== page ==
For women living with ADHD it is an ongoing challenge, not only through the monthly hormonal changes, but through the various life stages as well. With fluctuating hormone levels, ADHD symptoms can be exacerbated, mood swings or depression can occur, or the effect ADHD medication normally has can become ineffective.

Hormonal Changes a Life-Long ADHD Challenge

Finding the right knowledgeable psychiatrist is a choice that can impact you for a life-time. With the average age for initial diagnosis of women with ADHD at 36 to 38 years of age, it is critical for a treatment plan to take into account the hormonal changes that will be occurring over the next 20 to 30 years.

Estrogen and ADHD

For a woman with ADHD it is important to work with a mental health professional who is aware of the interaction between ADHD symptoms and estrogen levels. Looking at a woman’s monthly menstrual cycle, estrogen is at higher levels during the first two weeks and progesterone is higher during the last two weeks.

Estrogen may help ADHD medications work while progesterone may interfere with the effectiveness of those same medications. Due to the changing estrogen levels, the beginning two weeks of the menstrual cycle typically present with less complaints of bothersome symptoms. When the level of estrogen drops and progesterone increases during the last two weeks of the monthly cycle, increased complaints of exasperated symptoms and non-effective medication are often voiced.

Perimenopause and ADHD

Approximately 10 years before the onset of menopause a woman will go through perimenopause. During this extended time period of hormonal changes, the estrogen produced in the body slowly decreases until at the onset of menopause it has decreased by about 65%.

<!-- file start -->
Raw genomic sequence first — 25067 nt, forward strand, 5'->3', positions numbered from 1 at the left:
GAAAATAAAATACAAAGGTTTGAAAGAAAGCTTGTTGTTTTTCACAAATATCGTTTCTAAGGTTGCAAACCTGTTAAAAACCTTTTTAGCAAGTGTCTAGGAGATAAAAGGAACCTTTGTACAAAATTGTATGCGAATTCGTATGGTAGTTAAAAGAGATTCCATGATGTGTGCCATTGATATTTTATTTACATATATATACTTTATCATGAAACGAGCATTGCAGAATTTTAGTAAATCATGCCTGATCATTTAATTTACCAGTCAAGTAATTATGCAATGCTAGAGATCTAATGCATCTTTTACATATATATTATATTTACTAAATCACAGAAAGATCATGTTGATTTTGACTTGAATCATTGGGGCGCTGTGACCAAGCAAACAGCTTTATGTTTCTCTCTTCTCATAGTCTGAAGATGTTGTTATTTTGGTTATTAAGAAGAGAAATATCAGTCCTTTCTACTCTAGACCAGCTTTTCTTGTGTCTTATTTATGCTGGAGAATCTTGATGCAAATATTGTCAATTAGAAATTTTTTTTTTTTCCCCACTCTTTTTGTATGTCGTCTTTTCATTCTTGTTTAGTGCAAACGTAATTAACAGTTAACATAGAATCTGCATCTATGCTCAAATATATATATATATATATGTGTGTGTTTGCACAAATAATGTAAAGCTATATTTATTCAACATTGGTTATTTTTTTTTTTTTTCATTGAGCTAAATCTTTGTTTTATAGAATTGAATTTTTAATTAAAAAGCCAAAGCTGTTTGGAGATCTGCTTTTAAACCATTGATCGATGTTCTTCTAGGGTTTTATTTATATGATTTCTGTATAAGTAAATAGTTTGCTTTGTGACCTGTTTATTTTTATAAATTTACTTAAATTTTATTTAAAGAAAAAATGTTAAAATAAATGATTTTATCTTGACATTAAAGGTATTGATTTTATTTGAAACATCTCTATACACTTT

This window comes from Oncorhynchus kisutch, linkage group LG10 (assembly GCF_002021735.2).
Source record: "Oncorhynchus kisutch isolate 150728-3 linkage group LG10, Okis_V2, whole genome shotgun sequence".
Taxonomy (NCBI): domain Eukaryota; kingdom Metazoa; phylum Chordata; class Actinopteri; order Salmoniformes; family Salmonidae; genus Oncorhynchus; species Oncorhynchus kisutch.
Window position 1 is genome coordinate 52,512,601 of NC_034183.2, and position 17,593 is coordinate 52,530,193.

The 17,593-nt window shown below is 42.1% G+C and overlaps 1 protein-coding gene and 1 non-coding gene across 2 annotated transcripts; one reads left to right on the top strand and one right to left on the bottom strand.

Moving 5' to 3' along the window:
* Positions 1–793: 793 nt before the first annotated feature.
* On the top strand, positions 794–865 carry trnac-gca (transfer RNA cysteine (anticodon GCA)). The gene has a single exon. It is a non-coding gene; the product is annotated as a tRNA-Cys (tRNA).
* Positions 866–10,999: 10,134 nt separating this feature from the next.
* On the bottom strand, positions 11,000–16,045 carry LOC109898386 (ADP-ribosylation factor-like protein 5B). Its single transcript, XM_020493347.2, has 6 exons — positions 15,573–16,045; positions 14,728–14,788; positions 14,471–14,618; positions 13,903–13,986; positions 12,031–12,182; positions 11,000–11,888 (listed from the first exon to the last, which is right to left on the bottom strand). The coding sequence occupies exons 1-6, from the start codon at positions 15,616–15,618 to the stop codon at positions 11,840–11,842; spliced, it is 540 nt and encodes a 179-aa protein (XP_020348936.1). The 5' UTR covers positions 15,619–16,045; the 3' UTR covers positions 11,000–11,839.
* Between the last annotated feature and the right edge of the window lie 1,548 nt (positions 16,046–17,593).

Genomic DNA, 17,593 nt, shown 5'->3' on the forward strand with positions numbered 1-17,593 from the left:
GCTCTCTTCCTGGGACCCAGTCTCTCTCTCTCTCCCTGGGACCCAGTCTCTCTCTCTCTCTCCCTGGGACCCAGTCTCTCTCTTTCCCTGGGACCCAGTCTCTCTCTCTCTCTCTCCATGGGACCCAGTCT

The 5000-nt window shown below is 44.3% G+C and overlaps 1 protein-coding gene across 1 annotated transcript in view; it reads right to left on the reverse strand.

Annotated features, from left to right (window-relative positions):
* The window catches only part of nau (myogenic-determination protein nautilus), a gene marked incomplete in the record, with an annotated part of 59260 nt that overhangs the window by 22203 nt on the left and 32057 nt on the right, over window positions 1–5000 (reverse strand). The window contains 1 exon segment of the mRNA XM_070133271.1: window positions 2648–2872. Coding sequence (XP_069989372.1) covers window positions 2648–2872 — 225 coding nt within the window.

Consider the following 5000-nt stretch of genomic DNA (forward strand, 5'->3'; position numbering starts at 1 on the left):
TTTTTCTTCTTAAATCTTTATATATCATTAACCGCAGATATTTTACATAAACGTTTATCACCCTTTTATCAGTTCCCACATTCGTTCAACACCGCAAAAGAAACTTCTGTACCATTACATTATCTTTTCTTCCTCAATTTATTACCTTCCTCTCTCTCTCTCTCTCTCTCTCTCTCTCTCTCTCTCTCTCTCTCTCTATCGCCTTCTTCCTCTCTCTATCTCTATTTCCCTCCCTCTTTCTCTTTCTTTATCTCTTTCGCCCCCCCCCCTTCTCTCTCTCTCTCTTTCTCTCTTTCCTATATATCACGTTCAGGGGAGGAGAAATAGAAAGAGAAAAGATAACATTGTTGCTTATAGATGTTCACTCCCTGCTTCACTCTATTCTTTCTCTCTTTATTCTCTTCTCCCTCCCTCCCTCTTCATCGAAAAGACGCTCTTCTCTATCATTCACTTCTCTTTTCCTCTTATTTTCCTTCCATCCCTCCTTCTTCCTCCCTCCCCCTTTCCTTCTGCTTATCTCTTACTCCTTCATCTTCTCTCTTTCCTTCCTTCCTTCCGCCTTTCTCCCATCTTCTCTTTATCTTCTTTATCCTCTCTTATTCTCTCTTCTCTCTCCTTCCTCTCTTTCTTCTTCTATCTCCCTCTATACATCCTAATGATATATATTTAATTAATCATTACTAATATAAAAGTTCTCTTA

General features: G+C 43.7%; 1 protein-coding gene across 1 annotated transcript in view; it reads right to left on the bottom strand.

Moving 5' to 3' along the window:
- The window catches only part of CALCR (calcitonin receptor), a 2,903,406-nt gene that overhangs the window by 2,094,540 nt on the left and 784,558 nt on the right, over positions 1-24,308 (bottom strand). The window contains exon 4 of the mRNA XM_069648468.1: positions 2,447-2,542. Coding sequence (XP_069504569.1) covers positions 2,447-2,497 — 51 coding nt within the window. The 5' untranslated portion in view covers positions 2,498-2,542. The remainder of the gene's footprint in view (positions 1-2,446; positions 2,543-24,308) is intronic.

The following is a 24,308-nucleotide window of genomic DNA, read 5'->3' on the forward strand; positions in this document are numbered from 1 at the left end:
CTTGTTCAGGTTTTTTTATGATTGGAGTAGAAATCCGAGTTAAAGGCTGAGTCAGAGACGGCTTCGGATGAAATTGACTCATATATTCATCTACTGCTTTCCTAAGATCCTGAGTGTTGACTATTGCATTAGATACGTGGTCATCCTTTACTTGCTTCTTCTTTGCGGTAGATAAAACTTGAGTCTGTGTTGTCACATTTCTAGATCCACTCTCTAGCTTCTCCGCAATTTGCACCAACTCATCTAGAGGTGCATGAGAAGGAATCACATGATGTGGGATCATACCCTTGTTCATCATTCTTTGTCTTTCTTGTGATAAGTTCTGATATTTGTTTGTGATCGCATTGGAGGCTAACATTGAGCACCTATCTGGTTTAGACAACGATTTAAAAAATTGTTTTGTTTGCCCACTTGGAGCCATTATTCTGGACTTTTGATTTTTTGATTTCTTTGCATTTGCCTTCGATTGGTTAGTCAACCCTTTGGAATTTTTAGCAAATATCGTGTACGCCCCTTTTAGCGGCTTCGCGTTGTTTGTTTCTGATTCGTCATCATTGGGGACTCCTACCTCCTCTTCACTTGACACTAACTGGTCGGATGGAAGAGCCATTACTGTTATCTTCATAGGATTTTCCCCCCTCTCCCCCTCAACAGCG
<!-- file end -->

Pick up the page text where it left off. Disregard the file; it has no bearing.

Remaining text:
Perimenopause Symptoms Mimic & Worsen ADHD

The following list of symptoms experienced during perimenopause mimic those of ADHD as well as making any original symptoms of ADHD worse. It is thought that many women are diagnosed with ADHD around the time of these life-changes when the symptoms of ADHD combined with the symptoms of perimenopause, and then menopause, send them looking for help.

  • Mood swings
  • Irritability
  • Memory lapses
  • Forgetfulness
  • Depression
  • Fatigue
  • Difficulty with mental clarity
  • Trouble with word recall or retrieval
  • Difficulty sleeping

Hormonal Changes Continue into Menopause

The depression and cognitive deficits that occur with decreasing levels of estrogen as a woman enters menopause often bring a woman with ADHD to have difficulty with coping with daily life situations. Many women, beginning in their late 30s, often seek help for the first time when hormonal changes combine with ADHD symptoms. Others who have already been diagnosed with ADHD often find themselves with worsening symptoms that become overwhelming.

ADHD Treatment during Hormonal Changes

If you feel life changes are making you feel out of control and unable to cope with even normal daily routines, you may have undiagnosed ADHD. Help is available. For new diagnoses or for treatment adjustments during the years of hormonal changes, call Dr. Hege and regain control over your life once again.